Naked mole-rats may help in finding treatments for arthritis
Deeply ugly creatures resistant to acid response
With their hairless, wrinkled bodies, prominent buck teeth and eyes that have appeared to have been an after thought, the naked mole-rat appears to be one of God's least beautiful creatures. However, their unique physiology may pave a way for treatments for painful inflammatory arthritis. The cold-blooded mammals are good candidates for the study because of their unique insensitivity to acid-induced pain.
With their hairless, wrinkled bodies, prominent buck teeth and eyes that have appeared to have been an after thought, the naked mole-rat appears as one of God's least beautiful creatures.
"Exposure to high levels of carbon dioxide in turn would evoke acidosis, but the naked mole-rat has evolved in a way to manage this acid load and to be able to live in acidic environments, which for most other rodents in the world would be uninhabitable," neuroscientist Ewan St. John Smith, the lead author of the study says.
Most mammals, including humans, when they are exposed to acid, special channels at the tips of sensory neurons, called nociceptors are alerted. Once these nociceptors are activated, they transmit a signal along the spinal cord to the brain.
But among naked mole-rats, although acid triggers the nociceptors, their pain-sensing neurons contain proteins with genetic mutations that prevent neurons from firing off pain signals in response to acid.
Inflammatory disorders, such as arthritis, are normally associated with acidosis.
"If a drug could now be developed which acts on these particular proteins on the sensory neurons, you could limit the ability of acid to cause pain in patients with arthritis and other inflammatory disorders," Smith said.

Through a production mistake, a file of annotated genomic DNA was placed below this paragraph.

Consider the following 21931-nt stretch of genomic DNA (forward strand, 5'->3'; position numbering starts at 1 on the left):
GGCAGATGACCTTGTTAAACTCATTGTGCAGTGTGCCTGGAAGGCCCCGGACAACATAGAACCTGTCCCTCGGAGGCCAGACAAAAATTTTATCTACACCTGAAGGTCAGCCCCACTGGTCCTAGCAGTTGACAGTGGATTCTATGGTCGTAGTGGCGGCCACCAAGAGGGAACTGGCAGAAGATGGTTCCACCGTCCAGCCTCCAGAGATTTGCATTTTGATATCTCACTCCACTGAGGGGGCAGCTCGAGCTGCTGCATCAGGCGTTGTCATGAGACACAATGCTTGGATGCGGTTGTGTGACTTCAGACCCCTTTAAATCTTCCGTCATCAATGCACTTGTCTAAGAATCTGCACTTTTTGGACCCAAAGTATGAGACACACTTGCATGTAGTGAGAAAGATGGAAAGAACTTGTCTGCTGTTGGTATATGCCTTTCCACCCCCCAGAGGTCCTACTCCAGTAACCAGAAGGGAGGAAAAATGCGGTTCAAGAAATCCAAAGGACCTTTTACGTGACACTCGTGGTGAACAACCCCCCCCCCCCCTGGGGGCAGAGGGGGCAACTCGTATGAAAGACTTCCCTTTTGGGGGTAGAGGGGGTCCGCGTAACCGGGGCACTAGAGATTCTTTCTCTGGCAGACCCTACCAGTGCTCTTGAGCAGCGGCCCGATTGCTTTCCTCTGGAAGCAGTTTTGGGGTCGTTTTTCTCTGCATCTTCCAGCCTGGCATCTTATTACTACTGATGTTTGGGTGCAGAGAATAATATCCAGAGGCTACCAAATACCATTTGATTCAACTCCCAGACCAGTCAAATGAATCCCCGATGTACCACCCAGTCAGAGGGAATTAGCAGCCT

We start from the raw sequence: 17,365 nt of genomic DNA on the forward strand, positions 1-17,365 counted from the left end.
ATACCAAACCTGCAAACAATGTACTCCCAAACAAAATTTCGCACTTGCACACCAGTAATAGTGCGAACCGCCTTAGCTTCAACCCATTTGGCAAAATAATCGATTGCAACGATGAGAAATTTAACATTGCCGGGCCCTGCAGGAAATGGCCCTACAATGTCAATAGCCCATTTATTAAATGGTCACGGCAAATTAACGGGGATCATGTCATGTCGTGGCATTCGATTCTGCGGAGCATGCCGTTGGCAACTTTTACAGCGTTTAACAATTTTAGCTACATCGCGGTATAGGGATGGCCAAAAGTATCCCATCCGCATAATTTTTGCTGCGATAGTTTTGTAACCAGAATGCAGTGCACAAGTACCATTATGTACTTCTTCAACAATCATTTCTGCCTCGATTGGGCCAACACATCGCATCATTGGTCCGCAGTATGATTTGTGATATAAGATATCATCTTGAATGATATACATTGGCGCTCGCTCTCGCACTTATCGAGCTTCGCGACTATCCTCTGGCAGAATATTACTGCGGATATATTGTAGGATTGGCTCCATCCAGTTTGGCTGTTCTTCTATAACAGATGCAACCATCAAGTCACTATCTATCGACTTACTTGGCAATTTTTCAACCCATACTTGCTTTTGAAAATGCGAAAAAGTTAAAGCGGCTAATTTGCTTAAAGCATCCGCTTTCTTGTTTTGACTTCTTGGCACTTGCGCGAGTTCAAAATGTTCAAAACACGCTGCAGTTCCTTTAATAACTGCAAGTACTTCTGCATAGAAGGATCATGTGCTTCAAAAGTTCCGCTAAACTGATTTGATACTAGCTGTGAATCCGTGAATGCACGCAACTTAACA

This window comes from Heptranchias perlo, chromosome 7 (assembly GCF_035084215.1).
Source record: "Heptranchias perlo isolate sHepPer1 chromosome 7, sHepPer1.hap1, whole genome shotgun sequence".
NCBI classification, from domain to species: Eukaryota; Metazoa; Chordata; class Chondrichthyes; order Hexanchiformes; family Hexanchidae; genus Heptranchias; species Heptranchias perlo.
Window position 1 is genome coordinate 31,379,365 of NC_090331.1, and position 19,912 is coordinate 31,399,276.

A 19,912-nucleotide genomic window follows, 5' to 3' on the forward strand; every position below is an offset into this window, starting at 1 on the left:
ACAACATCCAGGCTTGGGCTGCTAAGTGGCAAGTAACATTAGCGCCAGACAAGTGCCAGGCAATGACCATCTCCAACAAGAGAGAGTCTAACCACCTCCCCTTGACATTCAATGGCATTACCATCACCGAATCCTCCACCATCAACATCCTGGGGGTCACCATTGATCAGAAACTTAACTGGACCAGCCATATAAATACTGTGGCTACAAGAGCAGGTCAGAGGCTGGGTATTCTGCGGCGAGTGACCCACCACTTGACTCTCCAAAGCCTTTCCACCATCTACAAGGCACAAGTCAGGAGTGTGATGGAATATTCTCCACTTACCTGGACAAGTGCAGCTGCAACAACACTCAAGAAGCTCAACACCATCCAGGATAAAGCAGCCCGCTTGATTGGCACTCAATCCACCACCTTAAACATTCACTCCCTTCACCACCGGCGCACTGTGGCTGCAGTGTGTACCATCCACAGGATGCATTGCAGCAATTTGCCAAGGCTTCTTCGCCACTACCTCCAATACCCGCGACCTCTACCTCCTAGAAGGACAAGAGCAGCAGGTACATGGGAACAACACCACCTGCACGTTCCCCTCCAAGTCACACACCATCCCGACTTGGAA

An estimated 50 million U.S. adults, or about one in five report doctor-diagnosed arthritis. That number is projected to increase to 67 million by 2030.
"We can learn a lot from comparative physiology. By understanding how an animal adapts to its environment, this will teach us a lot of our own biological system," neuroscientists Gary R. Lewin, one of the authors of the study says.
The buck-tooth rodent has been found to have an unusually long life span and can live three years longer than other rodents and is resistant to cancer.
Most recently, scientists sequenced and analyzed the entire genome, which Smith and his colleagues hope to be able to use for their next phase of research.
"It's cool to know how things work, especially when things don't work as you expect them to," Smith said.
© 2011, Catholic Online. Distributed by NEWS CONSORTIUM.
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Pope Benedict XVI's Prayer Intentions for January 2013
General Intention: The Faith of Christians. That in this Year of Faith Christians may deepen their knowledge of the mystery of Christ and witness joyfully to the gift of faith in him.
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Keywords: Naked mole-rats, arthritis, medical research
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